July 17, 2020

The first US vaccine for COVID-19

The NIH and a biotech company called Moderna have developed a COVID-19 vaccine that was found, in Phase 1 of study, to induce an immune response in all volunteers who had received it. These results show that the vaccine can be used to successfully elicit an immune response with reportedly mild side effects (fatigue, headache, etc.). This is the first US vaccine to publish results in a peer-reviewed medical journal. A larger Phase 3 trial will begin later this month, the final trial to decide whether or not this vaccine goes to production. Read more

NYC has first day in months with no COVID-19 deaths —

This past weekend, New York City had its first day in months with no new COVID-19 deaths within a 24-hour period. "It's something that should make us hopeful, but it's very hard to take a victory lap because we know we have so much more ahead," said Mayor Bill de Blasio. A sign of victory? Not quite. But a good omen nonetheless. For it to remain this way, de Blasio urges New Yorkers to wear masks whenever they are indoors outside of their own homes. Read more

The case for replacing nursing homes —

With COVID-19 threatening nursing homes all over the country, the inherent flaws, both inside and outside the homes, have become even more apparent. It might be time to replace the antiquated, institutional model with something new. So, what's a new alternative? The green house model. A more open and communal structure, where residents are required to receive single rooms and bathrooms, and the establishment exists on a more flattened and flexible staff hierarchy comprised of cross-trained staff. Thus far, there are 300 of these facilities nationally, where resident health and staff turnover are both making moves in the right direction. Read more

Racism in care leads to health disparities —

Today, due to COVID-19, we're seeing Black Americans falling sick and dying at rates nearly four times as high as their white peers. However, this discrepancy is nothing new. Historically, Black Americans die younger than white Americans; have greater rates of death from chronic illnesses, such as heart disease, stroke, cancer, asthma, and diabetes; and, the infant mortality rate for Black Americans is at least two times higher than that of White Americans. The causes of these discrepancies run deep, and the solution must go even deeper. Read more

Some good school news? —

A recent study that took place in Germany has found that of 2,000 school children and teachers, only 12 were found to have antibodies against COVID-19. What does this mean? That young people may not play as large a role in the rapid transmissions of the virus as previously thought. The first results of this study were released on Monday, but only time will tell if this ratio holds in other regions, and if it improves the chances of students returning to in-person classrooms sooner in the US. Read more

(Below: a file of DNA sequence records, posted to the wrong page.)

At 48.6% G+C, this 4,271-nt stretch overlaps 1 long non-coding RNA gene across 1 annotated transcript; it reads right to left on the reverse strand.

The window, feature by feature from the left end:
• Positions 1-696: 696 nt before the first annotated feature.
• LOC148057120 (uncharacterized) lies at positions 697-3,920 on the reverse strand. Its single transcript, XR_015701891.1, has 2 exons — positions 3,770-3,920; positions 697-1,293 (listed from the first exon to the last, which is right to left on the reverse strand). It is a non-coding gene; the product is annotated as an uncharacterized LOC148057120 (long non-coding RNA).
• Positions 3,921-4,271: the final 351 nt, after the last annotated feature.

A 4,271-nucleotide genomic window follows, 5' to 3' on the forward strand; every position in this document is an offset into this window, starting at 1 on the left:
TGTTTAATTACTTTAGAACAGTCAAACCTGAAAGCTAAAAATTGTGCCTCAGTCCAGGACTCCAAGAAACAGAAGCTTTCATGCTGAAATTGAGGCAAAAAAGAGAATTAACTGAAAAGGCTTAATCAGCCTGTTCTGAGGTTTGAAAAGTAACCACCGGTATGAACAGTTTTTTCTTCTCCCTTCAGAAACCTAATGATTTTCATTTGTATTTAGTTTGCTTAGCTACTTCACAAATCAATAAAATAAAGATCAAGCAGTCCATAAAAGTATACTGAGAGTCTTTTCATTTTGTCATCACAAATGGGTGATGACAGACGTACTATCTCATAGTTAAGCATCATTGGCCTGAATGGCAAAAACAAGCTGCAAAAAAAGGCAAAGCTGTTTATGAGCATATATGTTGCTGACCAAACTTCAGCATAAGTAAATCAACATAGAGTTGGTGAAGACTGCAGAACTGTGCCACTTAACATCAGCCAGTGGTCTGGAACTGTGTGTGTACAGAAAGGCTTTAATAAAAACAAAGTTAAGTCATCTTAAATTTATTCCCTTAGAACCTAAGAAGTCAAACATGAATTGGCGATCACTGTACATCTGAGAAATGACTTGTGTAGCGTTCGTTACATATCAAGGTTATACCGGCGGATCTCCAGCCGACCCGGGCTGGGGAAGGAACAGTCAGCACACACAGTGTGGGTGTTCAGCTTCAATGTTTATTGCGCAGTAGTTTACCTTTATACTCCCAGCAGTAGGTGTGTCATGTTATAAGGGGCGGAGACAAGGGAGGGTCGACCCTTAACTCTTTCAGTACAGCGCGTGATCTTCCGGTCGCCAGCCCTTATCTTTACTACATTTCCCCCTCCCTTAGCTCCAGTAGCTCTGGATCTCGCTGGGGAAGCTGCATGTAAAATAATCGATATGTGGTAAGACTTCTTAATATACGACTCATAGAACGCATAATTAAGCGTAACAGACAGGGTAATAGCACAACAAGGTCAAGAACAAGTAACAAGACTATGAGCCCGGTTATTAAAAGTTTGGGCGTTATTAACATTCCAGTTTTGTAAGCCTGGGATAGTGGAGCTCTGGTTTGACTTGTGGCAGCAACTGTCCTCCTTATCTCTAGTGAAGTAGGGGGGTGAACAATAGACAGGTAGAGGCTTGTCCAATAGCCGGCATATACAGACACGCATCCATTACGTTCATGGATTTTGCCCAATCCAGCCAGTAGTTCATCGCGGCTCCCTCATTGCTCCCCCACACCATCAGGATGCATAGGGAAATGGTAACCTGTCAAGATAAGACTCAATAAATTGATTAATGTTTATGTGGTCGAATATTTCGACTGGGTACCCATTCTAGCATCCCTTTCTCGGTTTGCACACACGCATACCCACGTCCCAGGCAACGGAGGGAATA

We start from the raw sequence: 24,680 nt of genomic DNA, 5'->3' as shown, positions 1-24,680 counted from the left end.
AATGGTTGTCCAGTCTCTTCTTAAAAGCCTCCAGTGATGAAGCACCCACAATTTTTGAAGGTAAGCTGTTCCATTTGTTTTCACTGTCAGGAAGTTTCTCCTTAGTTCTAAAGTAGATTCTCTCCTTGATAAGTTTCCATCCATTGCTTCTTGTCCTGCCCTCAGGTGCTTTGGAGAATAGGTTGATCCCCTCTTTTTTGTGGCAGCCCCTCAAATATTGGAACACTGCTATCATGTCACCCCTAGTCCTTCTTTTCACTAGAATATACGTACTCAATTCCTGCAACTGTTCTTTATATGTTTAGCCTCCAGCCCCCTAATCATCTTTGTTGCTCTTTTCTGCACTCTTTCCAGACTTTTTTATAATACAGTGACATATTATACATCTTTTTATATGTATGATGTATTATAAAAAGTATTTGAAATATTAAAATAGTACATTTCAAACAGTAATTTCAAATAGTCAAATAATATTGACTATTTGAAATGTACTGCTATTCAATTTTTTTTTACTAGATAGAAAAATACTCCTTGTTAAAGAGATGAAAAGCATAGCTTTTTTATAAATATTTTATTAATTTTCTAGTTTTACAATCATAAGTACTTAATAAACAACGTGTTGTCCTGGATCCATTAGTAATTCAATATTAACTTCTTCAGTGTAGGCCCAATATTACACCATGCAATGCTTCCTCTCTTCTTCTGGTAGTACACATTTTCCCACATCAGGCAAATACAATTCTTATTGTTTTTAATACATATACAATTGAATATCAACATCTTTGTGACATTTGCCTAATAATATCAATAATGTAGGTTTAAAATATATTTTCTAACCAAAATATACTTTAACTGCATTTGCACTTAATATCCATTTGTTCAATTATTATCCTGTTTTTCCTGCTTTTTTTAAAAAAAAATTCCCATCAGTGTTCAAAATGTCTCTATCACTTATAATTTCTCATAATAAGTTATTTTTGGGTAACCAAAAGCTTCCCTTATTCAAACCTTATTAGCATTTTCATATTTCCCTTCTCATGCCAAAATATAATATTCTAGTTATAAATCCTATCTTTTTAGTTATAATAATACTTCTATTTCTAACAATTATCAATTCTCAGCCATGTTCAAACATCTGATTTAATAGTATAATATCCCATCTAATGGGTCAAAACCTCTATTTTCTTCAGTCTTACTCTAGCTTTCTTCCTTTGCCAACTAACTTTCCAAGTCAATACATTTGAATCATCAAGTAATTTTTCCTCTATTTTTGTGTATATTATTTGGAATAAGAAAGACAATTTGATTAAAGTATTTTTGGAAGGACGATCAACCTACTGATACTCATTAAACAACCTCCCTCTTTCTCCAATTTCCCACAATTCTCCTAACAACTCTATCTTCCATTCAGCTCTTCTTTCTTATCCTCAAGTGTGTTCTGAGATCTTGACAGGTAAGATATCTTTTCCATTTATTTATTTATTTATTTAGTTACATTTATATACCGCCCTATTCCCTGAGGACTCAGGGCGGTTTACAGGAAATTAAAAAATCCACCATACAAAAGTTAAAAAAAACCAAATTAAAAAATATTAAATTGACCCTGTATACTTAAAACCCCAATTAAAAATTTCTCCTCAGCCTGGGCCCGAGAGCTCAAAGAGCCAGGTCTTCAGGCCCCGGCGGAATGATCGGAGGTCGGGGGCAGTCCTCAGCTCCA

Your DNA update! —

Although large swathes of human genetic makeup have been mapped already, there has long been hundreds of DNA sequences yet to be pieced together. Until now. Researchers at the U.S. National Genome Research Institute reported this week that they have completed the DNA sequence of an entire human chromosome. Why does this matter now? This discovery may allow researchers to sequence the human genome in its entirety, perhaps helping us to discover even more about ourselves than we now know. Read more

The American Nurses Association of California responds to proof of falsified data —

The American Nurses Association of California recently shared that Board of Registered Nursing (BRN) executives have knowingly "falsified data and violated state law by artificially decreasing caseloads for BRN investigators." They did so by artificially lowering caseloads, in some cases taking as much as three years from the date of complaint to disciplinary action. As the ANA-C states, "It is time we bring nursing to the 21st century by streamlining operations of a woefully understaffed BRN, continued oversight of proposed solutions, and most importantly, hold accountable current leadership." If you would like to send a message to your local officials, click the link. Read more

Hulu launches series on COVID nurses —

Hulu and FX have launched a new New York Times documentary series focusing on the doctors and nurses fighting on the frontlines against COVID-19. The NYT gave cameras to frontline healthcare works, asking them to document their daily life as they care for those around them. Read more

Upcoming Events —

7/23, 4pm PDT: Full Body Fire Fitness Class with Dryft, benefiting the NBNA
Dryft believes every workout should give you the space to disconnect from the world and reconnect with your health goals. Lauren will be instructing a 30 minute total body fire workout followed by a short stretch and some tips and tricks for staying healthy. You will need Zoom to access this event. Come to this workout ready to sweat and focus on some you time! All donations will benefit the National Black Nurses Association (NBNA). RSVP

Clockin' Out ✌

"The call bell rings and a patient asks for ___"
We asked on Instagram and you answered! Our fav of the day?
"A snack for his therapy ferret."

Check out our brand new card game, Code Brown, made by nurses for nurses. You can win your own copy of the game.
Simply enter the giveaway here!